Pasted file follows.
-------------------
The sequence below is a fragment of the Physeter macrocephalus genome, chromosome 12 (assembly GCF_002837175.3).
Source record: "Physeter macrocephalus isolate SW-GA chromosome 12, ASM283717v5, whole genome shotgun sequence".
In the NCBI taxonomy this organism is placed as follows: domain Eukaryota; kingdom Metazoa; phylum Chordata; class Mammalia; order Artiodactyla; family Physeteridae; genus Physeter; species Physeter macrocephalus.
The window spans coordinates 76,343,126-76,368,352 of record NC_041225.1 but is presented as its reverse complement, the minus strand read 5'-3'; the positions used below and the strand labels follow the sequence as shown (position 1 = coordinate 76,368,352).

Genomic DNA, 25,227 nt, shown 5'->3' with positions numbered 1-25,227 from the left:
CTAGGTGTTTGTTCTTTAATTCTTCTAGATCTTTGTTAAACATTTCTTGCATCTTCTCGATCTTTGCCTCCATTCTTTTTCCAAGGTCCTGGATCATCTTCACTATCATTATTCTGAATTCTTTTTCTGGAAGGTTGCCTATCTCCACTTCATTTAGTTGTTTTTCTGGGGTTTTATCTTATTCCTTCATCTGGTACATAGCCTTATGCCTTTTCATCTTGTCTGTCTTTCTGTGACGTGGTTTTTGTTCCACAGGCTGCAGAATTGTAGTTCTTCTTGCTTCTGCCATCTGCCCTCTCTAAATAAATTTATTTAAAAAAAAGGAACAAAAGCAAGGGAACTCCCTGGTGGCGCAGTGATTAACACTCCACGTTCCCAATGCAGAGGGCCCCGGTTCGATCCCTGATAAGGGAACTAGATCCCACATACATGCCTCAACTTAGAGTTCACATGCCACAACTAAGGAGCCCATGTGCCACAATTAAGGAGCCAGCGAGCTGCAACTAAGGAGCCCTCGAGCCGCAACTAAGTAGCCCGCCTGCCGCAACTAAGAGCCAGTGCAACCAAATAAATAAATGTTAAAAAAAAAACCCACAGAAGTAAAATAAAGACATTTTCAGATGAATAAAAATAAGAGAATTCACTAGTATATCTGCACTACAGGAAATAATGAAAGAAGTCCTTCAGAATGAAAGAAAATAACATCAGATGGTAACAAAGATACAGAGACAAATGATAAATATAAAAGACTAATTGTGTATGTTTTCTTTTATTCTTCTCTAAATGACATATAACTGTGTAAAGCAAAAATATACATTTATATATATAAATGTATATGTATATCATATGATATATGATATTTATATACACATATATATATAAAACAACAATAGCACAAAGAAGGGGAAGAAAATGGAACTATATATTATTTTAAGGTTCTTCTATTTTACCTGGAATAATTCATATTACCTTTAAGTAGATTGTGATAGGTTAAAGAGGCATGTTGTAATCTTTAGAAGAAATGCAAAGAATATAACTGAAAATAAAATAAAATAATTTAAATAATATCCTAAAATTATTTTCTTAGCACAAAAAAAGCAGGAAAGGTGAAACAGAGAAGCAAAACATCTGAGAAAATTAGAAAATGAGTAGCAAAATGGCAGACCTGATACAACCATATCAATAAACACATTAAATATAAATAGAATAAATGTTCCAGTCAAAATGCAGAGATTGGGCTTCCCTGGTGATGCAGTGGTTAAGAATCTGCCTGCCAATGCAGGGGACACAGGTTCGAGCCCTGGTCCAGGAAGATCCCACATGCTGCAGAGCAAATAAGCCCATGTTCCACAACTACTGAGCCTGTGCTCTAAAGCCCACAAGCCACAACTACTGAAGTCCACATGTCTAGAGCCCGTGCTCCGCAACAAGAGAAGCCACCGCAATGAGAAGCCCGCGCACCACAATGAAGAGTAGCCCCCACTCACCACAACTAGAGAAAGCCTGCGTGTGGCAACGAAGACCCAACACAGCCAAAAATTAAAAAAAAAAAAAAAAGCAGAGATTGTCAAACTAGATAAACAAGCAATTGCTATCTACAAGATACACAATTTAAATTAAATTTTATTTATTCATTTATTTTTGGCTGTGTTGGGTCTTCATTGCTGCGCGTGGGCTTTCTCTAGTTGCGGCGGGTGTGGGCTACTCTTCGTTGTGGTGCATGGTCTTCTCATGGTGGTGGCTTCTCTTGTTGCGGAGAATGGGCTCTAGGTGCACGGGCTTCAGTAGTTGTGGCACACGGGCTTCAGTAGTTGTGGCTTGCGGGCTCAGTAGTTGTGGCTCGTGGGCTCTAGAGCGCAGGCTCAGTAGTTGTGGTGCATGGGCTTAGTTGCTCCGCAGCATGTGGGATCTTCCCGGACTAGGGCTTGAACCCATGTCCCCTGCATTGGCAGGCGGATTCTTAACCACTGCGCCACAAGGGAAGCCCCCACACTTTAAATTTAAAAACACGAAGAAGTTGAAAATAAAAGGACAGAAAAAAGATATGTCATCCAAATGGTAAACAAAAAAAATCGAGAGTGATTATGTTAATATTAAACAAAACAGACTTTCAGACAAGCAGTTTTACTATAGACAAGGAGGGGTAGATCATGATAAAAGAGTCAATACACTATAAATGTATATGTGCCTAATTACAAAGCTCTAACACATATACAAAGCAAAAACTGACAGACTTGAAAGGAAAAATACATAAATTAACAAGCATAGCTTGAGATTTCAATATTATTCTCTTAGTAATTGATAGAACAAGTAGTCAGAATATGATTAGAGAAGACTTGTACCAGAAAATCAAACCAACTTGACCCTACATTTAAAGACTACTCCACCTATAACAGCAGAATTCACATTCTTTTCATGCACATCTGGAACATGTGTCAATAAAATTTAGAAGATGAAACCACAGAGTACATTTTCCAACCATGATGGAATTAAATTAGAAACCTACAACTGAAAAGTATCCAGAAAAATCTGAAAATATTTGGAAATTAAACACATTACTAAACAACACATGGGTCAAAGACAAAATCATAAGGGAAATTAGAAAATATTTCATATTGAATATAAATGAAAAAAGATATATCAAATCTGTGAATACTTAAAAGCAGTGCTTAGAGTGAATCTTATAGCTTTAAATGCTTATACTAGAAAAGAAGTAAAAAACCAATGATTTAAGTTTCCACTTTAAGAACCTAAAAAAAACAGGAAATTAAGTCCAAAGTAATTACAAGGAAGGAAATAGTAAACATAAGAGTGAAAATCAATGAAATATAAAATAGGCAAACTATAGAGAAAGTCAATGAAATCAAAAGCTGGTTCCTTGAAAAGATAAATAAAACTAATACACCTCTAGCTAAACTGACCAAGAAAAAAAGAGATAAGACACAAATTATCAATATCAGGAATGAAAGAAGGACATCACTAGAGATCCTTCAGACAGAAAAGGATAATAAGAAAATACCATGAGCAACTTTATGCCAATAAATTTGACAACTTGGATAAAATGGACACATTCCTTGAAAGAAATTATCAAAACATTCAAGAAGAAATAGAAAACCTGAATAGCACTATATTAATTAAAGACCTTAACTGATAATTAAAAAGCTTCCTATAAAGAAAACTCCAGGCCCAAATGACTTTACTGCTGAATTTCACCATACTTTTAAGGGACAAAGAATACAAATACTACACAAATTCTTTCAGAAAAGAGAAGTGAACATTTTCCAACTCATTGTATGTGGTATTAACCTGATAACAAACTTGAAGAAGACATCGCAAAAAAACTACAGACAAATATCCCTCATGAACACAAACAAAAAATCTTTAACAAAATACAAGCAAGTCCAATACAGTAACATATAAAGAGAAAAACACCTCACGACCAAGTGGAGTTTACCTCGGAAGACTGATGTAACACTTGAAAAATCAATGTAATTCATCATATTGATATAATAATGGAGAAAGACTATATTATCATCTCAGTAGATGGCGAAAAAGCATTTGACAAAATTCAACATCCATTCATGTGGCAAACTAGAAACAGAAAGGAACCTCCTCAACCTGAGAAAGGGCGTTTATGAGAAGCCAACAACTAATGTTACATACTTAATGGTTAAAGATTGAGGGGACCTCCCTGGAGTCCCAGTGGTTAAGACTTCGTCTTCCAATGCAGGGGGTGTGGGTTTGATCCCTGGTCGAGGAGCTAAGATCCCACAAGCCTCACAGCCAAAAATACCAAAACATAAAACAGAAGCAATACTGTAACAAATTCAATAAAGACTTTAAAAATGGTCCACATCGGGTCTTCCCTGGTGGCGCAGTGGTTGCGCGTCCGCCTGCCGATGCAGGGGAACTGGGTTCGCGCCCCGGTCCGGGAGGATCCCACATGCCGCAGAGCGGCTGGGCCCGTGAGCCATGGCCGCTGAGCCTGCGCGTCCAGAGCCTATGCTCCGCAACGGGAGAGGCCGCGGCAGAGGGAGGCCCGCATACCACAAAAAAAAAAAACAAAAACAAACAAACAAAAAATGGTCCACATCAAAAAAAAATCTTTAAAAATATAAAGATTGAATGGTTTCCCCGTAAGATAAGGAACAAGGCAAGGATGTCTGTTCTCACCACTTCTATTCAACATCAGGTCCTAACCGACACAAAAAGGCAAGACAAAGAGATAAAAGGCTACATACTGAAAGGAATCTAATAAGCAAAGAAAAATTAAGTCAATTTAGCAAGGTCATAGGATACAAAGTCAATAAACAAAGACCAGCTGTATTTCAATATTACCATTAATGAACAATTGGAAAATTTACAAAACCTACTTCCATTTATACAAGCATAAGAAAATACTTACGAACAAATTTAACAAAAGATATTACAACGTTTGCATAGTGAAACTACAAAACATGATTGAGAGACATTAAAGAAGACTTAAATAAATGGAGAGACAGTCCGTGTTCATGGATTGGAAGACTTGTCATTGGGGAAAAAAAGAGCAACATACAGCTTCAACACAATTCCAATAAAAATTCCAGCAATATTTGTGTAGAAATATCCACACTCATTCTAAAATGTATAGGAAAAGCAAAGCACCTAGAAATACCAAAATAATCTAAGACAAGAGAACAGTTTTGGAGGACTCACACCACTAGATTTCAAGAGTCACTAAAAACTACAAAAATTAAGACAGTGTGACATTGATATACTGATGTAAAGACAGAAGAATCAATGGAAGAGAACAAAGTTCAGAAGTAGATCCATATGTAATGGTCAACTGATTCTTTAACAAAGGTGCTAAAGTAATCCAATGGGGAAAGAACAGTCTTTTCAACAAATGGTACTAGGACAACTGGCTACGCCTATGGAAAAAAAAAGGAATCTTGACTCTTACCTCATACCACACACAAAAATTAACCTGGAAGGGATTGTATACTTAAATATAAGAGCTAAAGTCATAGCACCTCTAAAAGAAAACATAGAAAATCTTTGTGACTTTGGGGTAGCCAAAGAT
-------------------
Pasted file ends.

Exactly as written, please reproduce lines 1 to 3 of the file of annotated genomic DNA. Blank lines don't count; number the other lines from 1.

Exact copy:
The sequence below is a fragment of the Physeter macrocephalus genome, chromosome 12 (assembly GCF_002837175.3).
Source record: "Physeter macrocephalus isolate SW-GA chromosome 12, ASM283717v5, whole genome shotgun sequence".
In the NCBI taxonomy this organism is placed as follows: domain Eukaryota; kingdom Metazoa; phylum Chordata; class Mammalia; order Artiodactyla; family Physeteridae; genus Physeter; species Physeter macrocephalus.